The first way was to send more women into paid work. Most women streamed into the work force in the 1970s less because new professional opportunities opened up to them than because they had to prop up family incomes. The percentage of American working mothers with school-age children has almost doubled since 1970 — to more than 70 percent. But there’s a limit to how many mothers can maintain paying jobs.

    So Americans turned to a second way of spending beyond their hourly wages. They worked more hours. The typical American now works more each year than he or she did three decades ago. Americans became veritable workaholics, putting in 350 more hours a year than the average European, more even than the notoriously industrious Japanese.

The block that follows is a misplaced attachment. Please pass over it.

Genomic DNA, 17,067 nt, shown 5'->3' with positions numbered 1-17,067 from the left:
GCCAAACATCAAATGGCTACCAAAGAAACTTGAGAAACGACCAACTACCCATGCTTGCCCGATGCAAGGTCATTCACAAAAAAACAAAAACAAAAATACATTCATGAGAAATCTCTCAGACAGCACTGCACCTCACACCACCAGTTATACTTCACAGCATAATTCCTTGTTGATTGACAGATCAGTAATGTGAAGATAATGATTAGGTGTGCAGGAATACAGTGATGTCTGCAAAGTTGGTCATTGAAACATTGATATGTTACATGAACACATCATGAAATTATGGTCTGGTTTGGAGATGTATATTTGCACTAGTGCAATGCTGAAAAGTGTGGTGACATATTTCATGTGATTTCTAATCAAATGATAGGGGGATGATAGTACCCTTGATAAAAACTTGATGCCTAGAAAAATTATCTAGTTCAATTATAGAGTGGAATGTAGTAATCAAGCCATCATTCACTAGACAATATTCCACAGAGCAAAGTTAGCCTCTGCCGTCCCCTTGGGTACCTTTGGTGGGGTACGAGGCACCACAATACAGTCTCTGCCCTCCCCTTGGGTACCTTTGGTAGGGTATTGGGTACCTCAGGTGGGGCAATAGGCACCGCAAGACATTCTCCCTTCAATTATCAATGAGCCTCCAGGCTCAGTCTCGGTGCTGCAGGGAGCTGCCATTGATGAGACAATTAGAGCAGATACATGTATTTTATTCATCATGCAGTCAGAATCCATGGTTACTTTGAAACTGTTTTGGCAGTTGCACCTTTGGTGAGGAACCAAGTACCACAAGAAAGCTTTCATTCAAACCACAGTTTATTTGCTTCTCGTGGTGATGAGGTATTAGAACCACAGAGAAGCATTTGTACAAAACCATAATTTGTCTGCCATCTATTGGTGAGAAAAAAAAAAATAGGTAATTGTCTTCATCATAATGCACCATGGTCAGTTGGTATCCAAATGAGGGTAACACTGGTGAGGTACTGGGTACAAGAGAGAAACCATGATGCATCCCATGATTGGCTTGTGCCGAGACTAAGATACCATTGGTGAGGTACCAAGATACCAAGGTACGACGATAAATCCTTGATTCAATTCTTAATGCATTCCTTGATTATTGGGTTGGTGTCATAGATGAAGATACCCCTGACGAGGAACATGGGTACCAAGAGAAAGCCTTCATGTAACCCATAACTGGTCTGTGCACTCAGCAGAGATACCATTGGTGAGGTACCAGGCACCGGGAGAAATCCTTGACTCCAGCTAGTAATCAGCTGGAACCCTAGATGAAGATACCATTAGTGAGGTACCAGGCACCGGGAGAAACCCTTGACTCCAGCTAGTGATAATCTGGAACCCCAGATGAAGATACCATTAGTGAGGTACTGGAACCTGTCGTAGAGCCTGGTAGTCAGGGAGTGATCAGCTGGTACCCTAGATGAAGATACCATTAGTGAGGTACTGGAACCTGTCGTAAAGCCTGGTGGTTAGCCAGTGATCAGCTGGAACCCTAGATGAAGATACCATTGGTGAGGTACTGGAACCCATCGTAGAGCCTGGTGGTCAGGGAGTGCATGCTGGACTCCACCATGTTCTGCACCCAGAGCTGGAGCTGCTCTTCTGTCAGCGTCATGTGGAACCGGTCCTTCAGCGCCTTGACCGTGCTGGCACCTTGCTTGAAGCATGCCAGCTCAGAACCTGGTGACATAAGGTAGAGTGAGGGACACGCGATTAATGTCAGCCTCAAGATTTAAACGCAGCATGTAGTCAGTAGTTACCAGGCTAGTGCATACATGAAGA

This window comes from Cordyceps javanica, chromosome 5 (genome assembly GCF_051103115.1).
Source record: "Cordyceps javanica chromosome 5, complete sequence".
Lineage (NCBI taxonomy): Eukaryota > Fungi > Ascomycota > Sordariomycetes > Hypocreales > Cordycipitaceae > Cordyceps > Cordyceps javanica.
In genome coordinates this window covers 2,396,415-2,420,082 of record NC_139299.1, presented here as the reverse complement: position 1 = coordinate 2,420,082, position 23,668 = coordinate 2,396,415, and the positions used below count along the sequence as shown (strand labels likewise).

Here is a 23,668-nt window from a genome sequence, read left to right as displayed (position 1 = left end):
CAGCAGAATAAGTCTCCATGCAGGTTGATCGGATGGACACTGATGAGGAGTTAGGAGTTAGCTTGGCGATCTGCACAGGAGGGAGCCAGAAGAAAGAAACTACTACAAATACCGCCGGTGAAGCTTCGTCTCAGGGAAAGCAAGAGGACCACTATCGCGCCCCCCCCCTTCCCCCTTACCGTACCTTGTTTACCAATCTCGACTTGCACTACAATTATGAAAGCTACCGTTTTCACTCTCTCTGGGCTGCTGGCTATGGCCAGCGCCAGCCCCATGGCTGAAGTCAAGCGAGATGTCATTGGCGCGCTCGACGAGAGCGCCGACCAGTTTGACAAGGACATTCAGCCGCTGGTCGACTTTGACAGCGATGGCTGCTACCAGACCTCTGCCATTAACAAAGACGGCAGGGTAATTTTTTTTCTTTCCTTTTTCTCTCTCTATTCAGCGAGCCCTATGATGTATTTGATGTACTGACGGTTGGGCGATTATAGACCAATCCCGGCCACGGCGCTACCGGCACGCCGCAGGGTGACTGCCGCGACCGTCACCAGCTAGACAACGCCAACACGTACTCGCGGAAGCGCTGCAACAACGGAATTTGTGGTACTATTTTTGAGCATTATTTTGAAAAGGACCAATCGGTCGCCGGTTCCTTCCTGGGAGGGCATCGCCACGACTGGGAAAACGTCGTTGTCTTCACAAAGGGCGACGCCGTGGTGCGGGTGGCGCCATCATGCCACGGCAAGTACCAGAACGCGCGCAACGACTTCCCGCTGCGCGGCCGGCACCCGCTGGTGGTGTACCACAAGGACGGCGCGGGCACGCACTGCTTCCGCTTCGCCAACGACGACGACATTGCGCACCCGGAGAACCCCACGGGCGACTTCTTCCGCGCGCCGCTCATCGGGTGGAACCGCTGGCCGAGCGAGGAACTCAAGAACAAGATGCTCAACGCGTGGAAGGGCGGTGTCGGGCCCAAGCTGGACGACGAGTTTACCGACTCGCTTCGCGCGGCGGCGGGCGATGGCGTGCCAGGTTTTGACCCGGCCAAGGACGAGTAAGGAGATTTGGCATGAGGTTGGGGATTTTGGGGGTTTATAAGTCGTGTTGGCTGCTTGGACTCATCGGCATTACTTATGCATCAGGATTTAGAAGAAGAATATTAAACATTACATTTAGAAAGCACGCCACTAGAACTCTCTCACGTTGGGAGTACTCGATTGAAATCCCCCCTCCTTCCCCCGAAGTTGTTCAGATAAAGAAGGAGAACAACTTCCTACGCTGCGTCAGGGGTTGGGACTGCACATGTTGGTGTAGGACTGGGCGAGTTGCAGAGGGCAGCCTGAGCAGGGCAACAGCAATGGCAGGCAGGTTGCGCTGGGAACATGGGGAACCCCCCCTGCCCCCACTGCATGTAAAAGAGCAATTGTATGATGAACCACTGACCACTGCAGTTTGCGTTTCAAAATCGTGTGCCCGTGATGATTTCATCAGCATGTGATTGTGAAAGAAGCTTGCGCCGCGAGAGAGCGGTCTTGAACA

But there’s also a limit to how many hours Americans can put into work, so Americans turned to a third way of spending beyond their wages. They began to borrow. With housing prices rising briskly through the 1990s and even faster from 2002 to 2006, they turned their homes into piggy banks by refinancing home mortgages and taking out home-equity loans. But this third strategy also had a built-in limit. With the bursting of the housing bubble, the piggy banks are closing.